This is Chapter 3 of my Ebook "5 Reasons Why Your Spreadsheet is Misbehaving". Click here to go to a page on my website where you can download the Ebook at no charge.
Use cell references, not numbers in your formulas.
There are basically two ways to enter data into a cell on a worksheet. One way is to enter the data manually. In other words, you type a number or text into a cell. The second way is to use a formula containing (relative or absolute) cell references to pull data from another cell.
Whenever you type a number or text into a cell, this is called hardcoding. Hardcoding also occurs when you create a formula that has text or a number instead of a cell reference. Refer to the picture below.
Examples of Hardcoded cells
In the picture above, cells B3, B4 and B5 are hardcoded because the user manually entered a numerical or text value. Cell B6 is also considered to be hardcoded, even though the formula contains a relative cell reference because the user included a specific numerical value.
What You Need to Know
When you hardcode a cell the result will not change when you copy or move data to another cell.
This is true even if you change the values in the cells referred to by the hardcoded cell.
If your cell is partially hardcoded, your formula's calculation will be wrong when you copy or move data to another cell
Let’s look at some examples!
Here’s what happens when you copy a hardcoded cell.
An error results when the value of a hardcoded cell is copied
Here’s what happens when you copy a cell that is not hardcoded.
No error results when the value of a non- hardcoded cell is copied
The problem gets much worse if you have a large spreadsheet with many formulas. What happens if you want to change your assumptions?
If you hardcode your cells, you will have to change all the cells that contain the same value or formula. Can you imagine how much time that would take?
Here’s a simple example.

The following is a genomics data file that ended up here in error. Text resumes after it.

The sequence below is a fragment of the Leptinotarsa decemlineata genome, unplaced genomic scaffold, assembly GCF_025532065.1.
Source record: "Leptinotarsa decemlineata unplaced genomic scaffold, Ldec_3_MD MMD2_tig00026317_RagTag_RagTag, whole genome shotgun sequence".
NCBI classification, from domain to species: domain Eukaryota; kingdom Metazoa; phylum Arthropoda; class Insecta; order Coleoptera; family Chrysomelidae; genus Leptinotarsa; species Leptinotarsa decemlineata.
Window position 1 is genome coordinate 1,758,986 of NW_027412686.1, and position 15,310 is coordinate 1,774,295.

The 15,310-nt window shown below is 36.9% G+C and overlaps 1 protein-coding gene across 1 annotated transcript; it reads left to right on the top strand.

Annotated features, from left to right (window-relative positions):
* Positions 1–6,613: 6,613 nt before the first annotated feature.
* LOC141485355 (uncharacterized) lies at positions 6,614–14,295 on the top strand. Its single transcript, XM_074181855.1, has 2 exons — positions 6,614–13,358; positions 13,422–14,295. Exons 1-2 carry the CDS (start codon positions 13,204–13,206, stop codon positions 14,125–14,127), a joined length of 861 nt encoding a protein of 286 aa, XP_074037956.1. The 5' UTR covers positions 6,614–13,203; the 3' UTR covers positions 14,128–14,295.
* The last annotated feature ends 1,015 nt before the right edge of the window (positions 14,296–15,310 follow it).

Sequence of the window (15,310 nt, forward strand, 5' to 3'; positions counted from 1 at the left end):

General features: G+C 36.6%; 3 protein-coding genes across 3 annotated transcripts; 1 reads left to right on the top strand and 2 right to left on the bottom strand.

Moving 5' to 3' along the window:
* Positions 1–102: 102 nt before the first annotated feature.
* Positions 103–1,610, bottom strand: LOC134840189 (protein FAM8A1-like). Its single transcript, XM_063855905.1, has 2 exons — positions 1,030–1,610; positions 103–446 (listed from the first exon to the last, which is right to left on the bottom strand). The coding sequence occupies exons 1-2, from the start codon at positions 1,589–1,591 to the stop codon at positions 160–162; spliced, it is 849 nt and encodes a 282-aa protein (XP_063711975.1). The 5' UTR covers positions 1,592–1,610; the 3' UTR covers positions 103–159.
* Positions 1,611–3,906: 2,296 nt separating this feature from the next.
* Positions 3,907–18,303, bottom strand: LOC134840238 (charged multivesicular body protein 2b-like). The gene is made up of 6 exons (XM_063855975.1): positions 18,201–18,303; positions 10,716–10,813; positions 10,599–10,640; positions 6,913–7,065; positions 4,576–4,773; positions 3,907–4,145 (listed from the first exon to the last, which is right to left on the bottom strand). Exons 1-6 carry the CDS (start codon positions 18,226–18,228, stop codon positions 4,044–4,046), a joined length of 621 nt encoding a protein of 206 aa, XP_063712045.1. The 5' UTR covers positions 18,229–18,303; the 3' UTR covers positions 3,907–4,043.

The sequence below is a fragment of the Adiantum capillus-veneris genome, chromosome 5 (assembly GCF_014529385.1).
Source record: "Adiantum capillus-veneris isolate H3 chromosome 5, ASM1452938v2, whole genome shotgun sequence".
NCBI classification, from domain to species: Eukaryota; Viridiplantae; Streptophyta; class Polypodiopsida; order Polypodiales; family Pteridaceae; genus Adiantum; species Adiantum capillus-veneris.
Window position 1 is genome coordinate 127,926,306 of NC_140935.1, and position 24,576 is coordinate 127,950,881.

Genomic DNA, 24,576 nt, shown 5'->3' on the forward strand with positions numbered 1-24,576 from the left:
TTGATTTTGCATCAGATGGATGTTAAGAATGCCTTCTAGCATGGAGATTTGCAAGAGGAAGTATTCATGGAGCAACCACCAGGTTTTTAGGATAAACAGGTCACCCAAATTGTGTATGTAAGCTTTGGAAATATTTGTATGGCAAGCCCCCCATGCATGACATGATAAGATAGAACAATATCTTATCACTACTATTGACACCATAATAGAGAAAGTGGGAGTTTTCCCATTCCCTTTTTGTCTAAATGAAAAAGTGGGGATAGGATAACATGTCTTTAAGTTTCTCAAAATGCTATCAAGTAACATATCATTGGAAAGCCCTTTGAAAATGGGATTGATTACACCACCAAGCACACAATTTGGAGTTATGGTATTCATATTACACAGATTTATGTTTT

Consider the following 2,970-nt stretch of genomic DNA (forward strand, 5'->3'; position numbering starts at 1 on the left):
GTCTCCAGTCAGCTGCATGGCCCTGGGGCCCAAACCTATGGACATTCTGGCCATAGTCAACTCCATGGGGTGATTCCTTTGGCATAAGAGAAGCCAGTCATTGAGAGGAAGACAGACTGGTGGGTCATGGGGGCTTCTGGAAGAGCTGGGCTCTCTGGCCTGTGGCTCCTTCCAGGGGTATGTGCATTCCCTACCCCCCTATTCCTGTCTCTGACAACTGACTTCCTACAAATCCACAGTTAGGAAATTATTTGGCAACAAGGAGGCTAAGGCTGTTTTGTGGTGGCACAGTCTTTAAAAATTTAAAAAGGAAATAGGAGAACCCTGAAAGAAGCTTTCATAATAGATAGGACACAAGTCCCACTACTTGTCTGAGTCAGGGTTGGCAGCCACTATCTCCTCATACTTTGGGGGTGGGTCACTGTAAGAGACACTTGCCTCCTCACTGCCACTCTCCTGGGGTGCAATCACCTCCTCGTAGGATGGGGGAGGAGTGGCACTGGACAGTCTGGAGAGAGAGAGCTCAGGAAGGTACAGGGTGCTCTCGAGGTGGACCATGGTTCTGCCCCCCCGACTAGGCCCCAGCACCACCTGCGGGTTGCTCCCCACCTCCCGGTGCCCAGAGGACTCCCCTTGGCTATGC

Example of how all cells with formulas will have to be changed when you change your assumptions.
The bigger your spreadsheet, the more cells you have to edit. With more cells to edit, it is more likely it is that you won’t modify all cells that need to be changed.
The result? You’ll have two types of errors. First, you’ll have cells with the wrong value because you copied a hardcoded cell. Second, you’ll have cells with the wrong value because you missed these cells and did not even change the value.
Best Practice: Enter data 1 time in 1 cell.
Related cells use formulas to point to the input cell.
It’s always better to put your assumptions in one place in your spreadsheet and to label that section as your assumptions. This way, you know that it’s an assumption. More importantly, you will only have to change your assumption once, and in only one place, whenever you want to use a different variable.
The picture below shows a better way to format your spreadsheet using a special section for assumptions.
How to use formulas with cell references and a special Assumptions section
Some final comments:
Avoid hardcoding even if you are certain that the value in a cell will never change. Best practice recommends that you still use a formula with a cell reference instead of hardcoding a text or numeric value.
Hardcoding only seems to be quicker and easier than using a formula when entering data. If you are only doing a small, one time, simple spreadsheet and don’t have much time to complete it, hardcoding may be a better option. But always assume this is the exception, not the rule.
Hardcoding makes your spreadsheet less flexible. Why make your spreadsheet less flexible, when one of Excel’s best features is its versatility, which enables you to build a customized spreadsheet that meets your needs?
With large, complex spreadsheets, hardcoding will always be less efficient and more time consuming whenever you change assumptions. In addition, there is a greater risk that you will not change all of the cells that are affected.